The bodies of seven climbers who went missing last month have been recovered in the Himalayas, officials say.
A rescue team is searching for the body of an eighth climber, according to Indian officials who spoke to the BBC.
Four Britons, two Americans, an Australian and an Indian made up the group, who had been attempting to climb India's second-highest peak.
They went missing in a ridge between two glaciers at an altitude of 5,380m (17,650ft) near Nanda Devi last month.
It is believed the mountain was hit by avalanches when the climbers were trying to scale one of the peaks there.
Contact was lost on 26 May, a day before an avalanche hit the 7,816m-high mountain.
The group was being led by experienced British mountain guide Martin Moran, whose Scotland-based company, Moran Mountain, has run numerous expeditions in the Indian Himalayas.
The rest of the group were John McLaren, Rupert Whewell and University of York lecturer Richard Payne from the UK; US nationals Anthony Sudekum and Ronald Beimel; Australian Ruth McCance; and Indian guide Chetan Pandey.
Their bodies were spotted by an Indian rescue mission earlier this month, but after a helicopter failed multiple times to drop rescuers on the peak.
VK Jogdande, the senior official in Pithoragarh, where the mountain is located, told the BBC a team of 25 climbers belonging to the Indo-Tibetan Border Police (ITBP) had successfully retrieved seven bodies on Sunday.
"They have set up a camp there and they have kept the bodies there. They hope to recover the eighth body by tomorrow," he said.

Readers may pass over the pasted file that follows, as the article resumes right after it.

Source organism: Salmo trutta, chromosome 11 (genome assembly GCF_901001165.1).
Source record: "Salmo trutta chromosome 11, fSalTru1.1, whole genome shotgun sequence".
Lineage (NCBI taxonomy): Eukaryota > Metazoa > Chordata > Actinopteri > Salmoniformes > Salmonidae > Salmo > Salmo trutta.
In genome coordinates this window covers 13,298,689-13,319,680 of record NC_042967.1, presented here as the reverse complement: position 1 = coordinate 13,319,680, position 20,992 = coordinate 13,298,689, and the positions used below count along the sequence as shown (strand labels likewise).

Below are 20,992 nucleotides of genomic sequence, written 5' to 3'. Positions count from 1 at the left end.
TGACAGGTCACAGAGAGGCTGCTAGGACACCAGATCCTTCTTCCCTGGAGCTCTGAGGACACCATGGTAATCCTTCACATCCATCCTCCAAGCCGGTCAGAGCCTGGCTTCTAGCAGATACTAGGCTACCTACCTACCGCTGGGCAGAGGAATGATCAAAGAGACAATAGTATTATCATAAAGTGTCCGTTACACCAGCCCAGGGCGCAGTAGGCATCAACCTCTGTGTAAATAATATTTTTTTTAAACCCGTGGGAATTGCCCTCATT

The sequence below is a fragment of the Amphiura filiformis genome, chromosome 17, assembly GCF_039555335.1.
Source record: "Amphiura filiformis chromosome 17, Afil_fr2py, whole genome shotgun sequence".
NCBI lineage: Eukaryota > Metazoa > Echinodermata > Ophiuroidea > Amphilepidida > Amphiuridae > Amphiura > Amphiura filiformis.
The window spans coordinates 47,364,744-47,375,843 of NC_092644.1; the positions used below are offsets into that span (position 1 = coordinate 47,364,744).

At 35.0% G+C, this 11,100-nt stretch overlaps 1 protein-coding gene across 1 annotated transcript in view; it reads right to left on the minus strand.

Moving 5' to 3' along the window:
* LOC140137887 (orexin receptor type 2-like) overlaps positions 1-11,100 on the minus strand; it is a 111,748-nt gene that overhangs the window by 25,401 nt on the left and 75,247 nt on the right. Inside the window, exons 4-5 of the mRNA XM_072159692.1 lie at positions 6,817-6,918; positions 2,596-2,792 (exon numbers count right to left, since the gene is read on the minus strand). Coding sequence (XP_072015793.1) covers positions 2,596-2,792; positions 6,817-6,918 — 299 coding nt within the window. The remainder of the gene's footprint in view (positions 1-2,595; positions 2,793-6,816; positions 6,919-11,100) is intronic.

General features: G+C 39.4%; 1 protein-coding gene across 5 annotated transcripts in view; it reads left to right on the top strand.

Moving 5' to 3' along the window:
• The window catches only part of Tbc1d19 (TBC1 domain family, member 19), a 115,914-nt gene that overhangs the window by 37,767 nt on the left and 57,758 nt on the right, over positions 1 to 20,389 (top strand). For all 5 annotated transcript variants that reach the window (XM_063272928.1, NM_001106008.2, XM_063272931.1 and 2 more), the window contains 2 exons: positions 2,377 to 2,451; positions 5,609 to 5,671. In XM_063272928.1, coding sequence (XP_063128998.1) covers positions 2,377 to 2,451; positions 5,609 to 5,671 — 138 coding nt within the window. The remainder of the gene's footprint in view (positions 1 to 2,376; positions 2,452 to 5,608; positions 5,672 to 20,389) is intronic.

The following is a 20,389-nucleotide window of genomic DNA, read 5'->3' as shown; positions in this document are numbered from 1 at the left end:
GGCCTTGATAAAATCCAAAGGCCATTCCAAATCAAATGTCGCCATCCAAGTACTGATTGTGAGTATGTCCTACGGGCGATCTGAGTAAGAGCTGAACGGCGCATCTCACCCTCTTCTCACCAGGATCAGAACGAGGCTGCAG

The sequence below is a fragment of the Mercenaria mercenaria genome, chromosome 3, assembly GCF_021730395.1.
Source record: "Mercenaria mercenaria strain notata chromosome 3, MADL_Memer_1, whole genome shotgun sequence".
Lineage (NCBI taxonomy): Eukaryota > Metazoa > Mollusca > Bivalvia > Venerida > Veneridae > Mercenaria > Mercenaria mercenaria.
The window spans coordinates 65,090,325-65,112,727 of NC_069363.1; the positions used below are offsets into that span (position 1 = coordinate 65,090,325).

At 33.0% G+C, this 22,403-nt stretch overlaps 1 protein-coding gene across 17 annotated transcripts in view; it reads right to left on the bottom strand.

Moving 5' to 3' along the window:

Mr Jogdande said the climbers would require at least three days to bring the bodies to the base camp.
Two teams, comprising nearly 50 climbers, porters and medics, belonging to the ITBP and the Indian Mountaineering Federation (IMF), have travelled to the peak separately to recover the bodies.
The ITBP team were dropped at the base camp by helicopter, while the volunteer climbers of IMF are walking to the peak.
"This is the most difficult and challenging mission taken by Indian rescue teams to bring down bodies from the upper reaches of the Himalayas," Mr Jogdande said.
He said the route was littered with dangerous crevasses.
Amit Chowdhury of the IMF said the operation had been risky, and hampered by bad weather.
"Now they have to decide on how to bring the bodies down," he told the BBC. "[Whether they will] try to build a helipad and bring them down or carry them down is a decision that has to be made."
Four other climbers who were part of the group ascending the peak were rescued earlier this month.
The rescued climbers were Mark Thomas, 44, Ian Wade, 45, Kate Armstrong, 39, and Zachary Quain, 32.
They were airlifted to safety after being spotted at Munsiyari base camp near Nanda Devi.